1. Ian , thank you for your comment . Allow me to address some of your points . I was rather bemused when you brought up the speech Aristophanes gave in the Symposium since Plato , through Socrates , goes about to basically refute this idea of “seeking your other half” through the recollection of what Diotima of Mantinea had said to Socrates .

      I thank you for sharing some of what you had gone through in the 80s and 70s although I’m not particularly surprised in the sense that the modern world in all of its dysfunctions and neuroses was already entering into full swing ; both in the symptoms of homosexual ‘culture’ and in the culture at large . Nonetheless , it’s always interesting to read personal histories .

      As for whether or not I assume sex to be about fecundity in a very narrow sense , the answer is yes and no . Fecundity is to be taken multi-dimensionally . It’s to be taken vertically . Material fecundity is only the shadow of the spiritual fecundity that exists on a higher plane . One gives birth to new life in a spiritual sense as I state in my post . I mention in the post that the question of what sex and physicality entail is too large for this singular entry , but to give you a hint , the mechanized and puritanical approach to sex in the modern world is just as bad as promiscuous and orgiastic tendencies . The true metaphysics of sex is something beautiful , ritualistic , ecstatic , and amazing , but it would take too long to explain it here . Your assumption that I assume a materialistic and puritanical view of sex is more appropriate for ossified traditionalists than it is for me .

      The question of finding a “life partner” is an interesting one for me because there is no illegitimacy to it . The question of whether or not sex is involved is the only impediment . This would necessarily have to go into the psychology of sexual desire because “life partner” is certainly a concept which is incredibly realizable even among homosexual individuals without the need for sexual intercourse as some of my friends who experience erotic same sex attraction can attest to . Many people would say “this is impossible” when in actuality the objection is “it’s too hard that the easier path should be taken .” It is also unfortunate that homosexuals tend to suffer from an intrinsic insecurity about their own masculinity and , therefore , their own ability to achieve agency against adversity to varying degrees (although such a neuroses is more and more present in heterosexuals who suffer from insecurities that were never sexualized as youths) . It is this insecurity which only exacerbates the desire for “the path of least resistance .”

      There are plenty of modes of physicality between men that is of erotic love . The problem is that modern society has homoeroticized things such as kisses between men even though , for example in Asian and Middle Eastern cultures , kissing other men as a form of greeting is normal even if sodomy is greatly frowned upon . A lot of the need for homosexual men to engage in physicality includes considerations of psychology . “Desiring what I do not have” or “I want to be that kind of body” often entails desire because of an intrinsic lack of positive self-worth . Thus , in order to feel validated , a homosexual man may often engage sexually with a partner he believes has the qualities he lacks in himself (with analogous intentions in women) . Physicality as desire and physicality in love sits on a razor’s edge which is why Dante had the wisdom to show that the damnation of sodomy and the purgation of it have homologous punishments because it is difficult to distinguish between the two for most people .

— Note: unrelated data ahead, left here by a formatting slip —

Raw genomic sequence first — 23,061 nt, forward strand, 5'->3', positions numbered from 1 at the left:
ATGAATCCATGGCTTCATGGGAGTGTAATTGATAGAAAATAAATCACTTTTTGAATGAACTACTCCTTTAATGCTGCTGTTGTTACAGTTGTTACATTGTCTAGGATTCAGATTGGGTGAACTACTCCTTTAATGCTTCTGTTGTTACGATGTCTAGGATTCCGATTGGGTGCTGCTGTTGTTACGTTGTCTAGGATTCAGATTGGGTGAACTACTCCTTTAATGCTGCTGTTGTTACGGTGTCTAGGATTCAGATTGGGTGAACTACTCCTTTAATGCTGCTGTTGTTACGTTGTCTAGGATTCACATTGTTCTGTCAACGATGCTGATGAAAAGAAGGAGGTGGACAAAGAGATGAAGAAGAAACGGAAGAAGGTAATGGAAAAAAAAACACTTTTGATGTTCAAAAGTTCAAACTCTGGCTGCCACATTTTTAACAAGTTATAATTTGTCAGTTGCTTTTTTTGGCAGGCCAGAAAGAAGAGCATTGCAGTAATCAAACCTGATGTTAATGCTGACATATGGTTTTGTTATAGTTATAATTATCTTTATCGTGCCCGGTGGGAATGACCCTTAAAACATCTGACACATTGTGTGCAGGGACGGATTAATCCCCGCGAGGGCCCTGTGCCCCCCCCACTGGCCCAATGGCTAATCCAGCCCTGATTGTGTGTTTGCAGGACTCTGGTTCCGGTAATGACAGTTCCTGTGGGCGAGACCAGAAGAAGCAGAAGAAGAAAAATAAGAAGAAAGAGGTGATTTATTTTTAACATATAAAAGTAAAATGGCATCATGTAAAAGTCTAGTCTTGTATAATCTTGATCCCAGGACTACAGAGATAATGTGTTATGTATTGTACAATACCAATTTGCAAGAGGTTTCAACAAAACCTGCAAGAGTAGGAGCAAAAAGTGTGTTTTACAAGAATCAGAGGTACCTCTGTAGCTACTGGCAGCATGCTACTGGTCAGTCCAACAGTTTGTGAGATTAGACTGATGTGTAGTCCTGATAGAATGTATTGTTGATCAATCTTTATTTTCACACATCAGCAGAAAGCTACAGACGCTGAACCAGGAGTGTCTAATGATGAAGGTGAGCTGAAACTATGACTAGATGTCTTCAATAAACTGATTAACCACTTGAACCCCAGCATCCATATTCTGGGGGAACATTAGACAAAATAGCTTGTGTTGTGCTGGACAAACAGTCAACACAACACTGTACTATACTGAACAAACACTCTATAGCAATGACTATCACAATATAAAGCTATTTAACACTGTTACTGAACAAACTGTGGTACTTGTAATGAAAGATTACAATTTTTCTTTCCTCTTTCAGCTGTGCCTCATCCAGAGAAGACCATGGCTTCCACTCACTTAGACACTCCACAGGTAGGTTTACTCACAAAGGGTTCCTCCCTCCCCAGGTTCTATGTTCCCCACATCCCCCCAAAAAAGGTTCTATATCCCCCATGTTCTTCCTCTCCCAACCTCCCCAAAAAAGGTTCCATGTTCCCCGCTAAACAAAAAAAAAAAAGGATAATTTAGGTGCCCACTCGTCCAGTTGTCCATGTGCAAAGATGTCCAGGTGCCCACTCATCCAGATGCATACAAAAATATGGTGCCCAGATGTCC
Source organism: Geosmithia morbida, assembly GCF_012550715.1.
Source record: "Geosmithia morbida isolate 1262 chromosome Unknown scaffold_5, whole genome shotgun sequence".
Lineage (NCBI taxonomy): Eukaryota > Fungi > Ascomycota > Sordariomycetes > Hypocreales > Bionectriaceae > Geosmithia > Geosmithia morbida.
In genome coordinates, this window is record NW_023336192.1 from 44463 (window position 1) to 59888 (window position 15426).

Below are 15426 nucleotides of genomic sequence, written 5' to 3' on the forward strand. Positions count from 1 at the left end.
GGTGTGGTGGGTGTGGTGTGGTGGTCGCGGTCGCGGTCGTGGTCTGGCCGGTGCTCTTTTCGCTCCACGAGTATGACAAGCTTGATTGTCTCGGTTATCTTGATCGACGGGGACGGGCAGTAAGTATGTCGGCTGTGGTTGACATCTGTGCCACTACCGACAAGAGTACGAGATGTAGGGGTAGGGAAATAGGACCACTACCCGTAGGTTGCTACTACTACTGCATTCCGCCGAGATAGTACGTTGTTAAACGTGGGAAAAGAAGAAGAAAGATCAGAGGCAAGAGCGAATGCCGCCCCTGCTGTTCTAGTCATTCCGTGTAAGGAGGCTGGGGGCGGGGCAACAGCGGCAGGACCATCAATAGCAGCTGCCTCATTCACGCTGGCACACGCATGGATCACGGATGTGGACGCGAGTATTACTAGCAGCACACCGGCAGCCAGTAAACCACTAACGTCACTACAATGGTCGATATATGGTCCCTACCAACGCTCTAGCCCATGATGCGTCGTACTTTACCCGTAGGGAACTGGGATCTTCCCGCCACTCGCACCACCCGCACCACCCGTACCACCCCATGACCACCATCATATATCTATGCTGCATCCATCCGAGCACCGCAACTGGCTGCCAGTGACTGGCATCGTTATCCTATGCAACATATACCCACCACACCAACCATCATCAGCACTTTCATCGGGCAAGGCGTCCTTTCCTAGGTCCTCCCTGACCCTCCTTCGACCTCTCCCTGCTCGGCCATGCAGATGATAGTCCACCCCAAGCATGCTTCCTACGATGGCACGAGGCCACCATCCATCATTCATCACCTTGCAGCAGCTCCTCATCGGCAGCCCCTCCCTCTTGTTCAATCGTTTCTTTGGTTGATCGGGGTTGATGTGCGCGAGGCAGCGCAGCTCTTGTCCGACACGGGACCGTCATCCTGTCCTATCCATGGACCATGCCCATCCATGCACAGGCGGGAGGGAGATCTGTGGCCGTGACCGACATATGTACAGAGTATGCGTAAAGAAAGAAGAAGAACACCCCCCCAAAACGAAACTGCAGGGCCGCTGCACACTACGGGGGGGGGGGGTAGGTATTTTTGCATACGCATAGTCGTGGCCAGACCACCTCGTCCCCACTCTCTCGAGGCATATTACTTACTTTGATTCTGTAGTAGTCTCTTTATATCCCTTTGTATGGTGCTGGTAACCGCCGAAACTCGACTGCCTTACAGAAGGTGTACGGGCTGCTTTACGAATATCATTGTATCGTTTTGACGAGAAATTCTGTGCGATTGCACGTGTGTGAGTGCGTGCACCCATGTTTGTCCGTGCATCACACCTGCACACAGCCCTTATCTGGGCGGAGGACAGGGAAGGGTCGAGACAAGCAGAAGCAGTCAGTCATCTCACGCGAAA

There is nothing wrong with the ecstatic nature of physical touch . It is the strength of the draw in the bow . The question of whether or not you aim it at the proper target is the only consideration .

      As for your question of “what is love” it is ironic that you do not continue to quote the Symposium which gives a rather quirky counterpoint to your considerations of subjectivity . I also find it rather ironic that you say that “the explanation of love finds its natural expression in the work of the poets” since it is Dante that I derive my understanding of this neuroses . If one studies how he understands sodomy and lust , and then , true love in the heavenly spheres , then one can meditate on how one’s subjective experiences can also be purified to reflect the gold mired in the shadows .


      1. Thank you, James, for your response. My thoughts are partial and tentative, of course.

        I know the contribution of Aristophanes in the Symposium is often seen as light relief. He himself says that. But I have always thought that ‘many a true word is spoken in jest’ and that this desire for completeness, which we can only find in love of another, is true to life. The theory you mention, in which the gay person is seeking in a partner what he feels he lacks in himself (often masculinity, hence the male gay penchant for builders, firemen, soldiers or rough working class men, all of whom exhibit stereotypical masculinity) maybe contains elements of that. I read it in a book published by Ignatius Press and written by a Dutchman, I think. Maybe you know it? I cannot recall the details now. It was called something like ‘The Quest for Normality’. In any event I do not really accept it. Gay eroticism seems to be directed in all sorts of places, not just towards people who look like the Village People. plausibly that is simply a different form of ‘camp’.

        That I think that love is the proper study of poets does not, of course, mean that I would endorse everything any particular poet had written on the matter. Really what I meant was that it is art, not science.